Three days before a deadline that could have cost Yonkers schools $17 million in state aid and grants, the district’s plan for evaluating teachers and administrators has been approved by the state Education Department.
The state required that all of its 694 public school districts submit plans and have them approved by Jan. 17 or risk state aid money.
Gov. Andrew Cuomo urged the state Legislature in March 2012 to set the deadline because he said he was dissatisfied with the pace of school district compliance. He has made teacher and administrator evaluations central to his education reform agenda.
But some districts have been slower than others about getting the paperwork to Albany, or in getting suggested changes done and the plans resubmitted. As of noon Monday, 656 districts had their plans approved by the state.
Another 29 districts, including Carmel, East Ramapo, Greenburgh-North Castle and Pocantico Hills have have not resubmitted plans with changes sought by the state. Harrison schools is one of five districts — including New York City — that have submitted nothing.
Harrison schools Superintendent Louis Wool has said that he does not want to submit a rushed plan just to meet the state’s deadline. The district could lose an estimated $150,000 in aid.
Yonkers schools submitted its plan Jan. 7 after settling a new contract with the teacher’s union. Schools Superintendent Bernard P. Pierorazio met with state Education Commissioner John King Jr. and Regents Board Chancellor Merryl Tisch last week and was assured they would make their determination as quickly as possible.
The plan’s approval was announced Monday by the district.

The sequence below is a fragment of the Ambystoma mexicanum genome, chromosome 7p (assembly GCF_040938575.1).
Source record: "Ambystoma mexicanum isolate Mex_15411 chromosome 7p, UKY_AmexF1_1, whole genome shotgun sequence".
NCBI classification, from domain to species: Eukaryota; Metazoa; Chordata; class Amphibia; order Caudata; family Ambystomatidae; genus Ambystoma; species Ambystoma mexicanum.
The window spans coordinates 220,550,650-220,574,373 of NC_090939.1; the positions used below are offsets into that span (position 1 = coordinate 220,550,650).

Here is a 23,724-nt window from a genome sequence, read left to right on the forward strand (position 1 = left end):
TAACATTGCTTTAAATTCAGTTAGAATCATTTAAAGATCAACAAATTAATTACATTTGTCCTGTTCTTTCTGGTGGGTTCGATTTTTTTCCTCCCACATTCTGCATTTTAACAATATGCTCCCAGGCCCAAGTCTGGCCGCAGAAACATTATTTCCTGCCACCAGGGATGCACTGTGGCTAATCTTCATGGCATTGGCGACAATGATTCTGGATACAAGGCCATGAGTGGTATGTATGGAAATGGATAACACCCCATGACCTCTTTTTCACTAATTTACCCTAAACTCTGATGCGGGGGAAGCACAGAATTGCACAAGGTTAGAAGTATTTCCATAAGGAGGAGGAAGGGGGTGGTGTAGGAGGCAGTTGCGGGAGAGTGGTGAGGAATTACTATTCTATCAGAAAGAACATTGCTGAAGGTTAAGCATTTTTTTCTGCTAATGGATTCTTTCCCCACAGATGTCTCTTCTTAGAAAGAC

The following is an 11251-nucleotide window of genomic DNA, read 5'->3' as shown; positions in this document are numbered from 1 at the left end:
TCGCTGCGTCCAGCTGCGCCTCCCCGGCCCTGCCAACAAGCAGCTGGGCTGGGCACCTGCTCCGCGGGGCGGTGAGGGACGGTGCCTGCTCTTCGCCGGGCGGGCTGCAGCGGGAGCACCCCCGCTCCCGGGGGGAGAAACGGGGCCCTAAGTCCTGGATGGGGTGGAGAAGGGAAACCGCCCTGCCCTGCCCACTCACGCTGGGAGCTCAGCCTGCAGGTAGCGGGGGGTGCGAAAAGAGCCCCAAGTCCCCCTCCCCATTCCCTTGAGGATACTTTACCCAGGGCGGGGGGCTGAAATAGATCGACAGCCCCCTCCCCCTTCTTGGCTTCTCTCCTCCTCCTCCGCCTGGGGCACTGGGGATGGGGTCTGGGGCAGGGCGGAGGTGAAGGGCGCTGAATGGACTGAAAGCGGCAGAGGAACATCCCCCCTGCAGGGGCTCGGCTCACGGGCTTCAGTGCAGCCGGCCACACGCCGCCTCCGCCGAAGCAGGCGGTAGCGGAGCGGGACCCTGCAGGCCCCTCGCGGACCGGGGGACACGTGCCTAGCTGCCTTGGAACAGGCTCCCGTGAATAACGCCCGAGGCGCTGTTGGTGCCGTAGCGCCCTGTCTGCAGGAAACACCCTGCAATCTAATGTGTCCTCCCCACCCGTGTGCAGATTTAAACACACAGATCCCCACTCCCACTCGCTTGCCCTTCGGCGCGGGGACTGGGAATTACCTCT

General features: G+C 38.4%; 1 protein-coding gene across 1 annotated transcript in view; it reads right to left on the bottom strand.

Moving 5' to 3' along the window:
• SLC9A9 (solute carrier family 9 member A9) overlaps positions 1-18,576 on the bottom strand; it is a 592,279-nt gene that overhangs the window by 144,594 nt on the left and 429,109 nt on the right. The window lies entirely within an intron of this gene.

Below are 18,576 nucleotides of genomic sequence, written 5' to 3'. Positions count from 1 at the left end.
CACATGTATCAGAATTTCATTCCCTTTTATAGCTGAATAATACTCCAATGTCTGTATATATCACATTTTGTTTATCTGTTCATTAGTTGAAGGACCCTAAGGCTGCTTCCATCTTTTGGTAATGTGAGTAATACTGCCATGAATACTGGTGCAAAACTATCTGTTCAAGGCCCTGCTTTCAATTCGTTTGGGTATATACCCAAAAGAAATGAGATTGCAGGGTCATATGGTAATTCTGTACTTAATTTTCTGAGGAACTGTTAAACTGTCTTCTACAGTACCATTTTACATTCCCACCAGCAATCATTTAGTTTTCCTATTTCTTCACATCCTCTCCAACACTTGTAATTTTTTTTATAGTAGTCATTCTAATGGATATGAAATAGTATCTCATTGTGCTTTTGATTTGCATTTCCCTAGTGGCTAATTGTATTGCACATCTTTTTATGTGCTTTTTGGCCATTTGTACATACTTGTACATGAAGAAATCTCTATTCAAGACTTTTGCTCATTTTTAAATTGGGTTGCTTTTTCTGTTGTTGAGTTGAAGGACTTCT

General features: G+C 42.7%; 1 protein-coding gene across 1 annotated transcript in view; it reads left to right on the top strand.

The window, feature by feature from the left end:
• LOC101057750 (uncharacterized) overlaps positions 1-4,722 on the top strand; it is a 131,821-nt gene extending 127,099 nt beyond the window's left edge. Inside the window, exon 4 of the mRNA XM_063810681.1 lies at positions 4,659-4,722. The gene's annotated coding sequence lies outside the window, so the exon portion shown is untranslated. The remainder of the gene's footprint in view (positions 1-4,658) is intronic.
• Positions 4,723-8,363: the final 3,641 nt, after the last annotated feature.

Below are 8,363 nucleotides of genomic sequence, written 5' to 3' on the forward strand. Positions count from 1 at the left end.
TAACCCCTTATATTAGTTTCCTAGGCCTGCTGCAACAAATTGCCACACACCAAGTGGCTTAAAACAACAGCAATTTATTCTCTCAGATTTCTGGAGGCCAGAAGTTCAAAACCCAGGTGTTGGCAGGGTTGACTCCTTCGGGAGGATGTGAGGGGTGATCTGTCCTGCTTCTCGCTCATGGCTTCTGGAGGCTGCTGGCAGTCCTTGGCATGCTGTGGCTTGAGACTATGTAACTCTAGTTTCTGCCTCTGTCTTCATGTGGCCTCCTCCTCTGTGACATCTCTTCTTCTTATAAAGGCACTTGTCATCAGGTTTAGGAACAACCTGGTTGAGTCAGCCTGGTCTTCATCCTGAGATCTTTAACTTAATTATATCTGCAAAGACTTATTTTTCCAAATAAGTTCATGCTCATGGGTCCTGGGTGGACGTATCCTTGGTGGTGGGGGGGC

“We are grateful to the state’s (evaluation) team, who worked with us throughout the weekend in support of our unwavering efforts to meet the deadline, and the administrators and teachers’ unions whose collaboration was essential to securing approval,” Pierorazio said in an email.
Overall, the state Education Department has approved about 95 percent of the plans submitted by school districts.
“We’ve made remarkable progress,” said state Education Commissioner John B. King Jr. in an email. “Our staff is available around the clock to help districts meet the deadline even at this late date. But this is not a rubber stamp process. We will not sacrifice quality for expediency just to approve a last minute submission. Every district’s plan must be consistent with the law.
“The deadline set by the Governor and the Legislature is closing in. Evaluation plans must be approved by January 17, and that approval process takes time. Every plan we’ve received so far has required some revisions. The sooner a district submits a plan, the more likely it is we can work with them to ensure that plan is approved. The goal is to make certain every student graduates from high school college- and career-ready. Effective evaluation plans that ensure every classroom is headed by a quality teacher and every school is headed by a quality principal will take us a long way toward that goal.”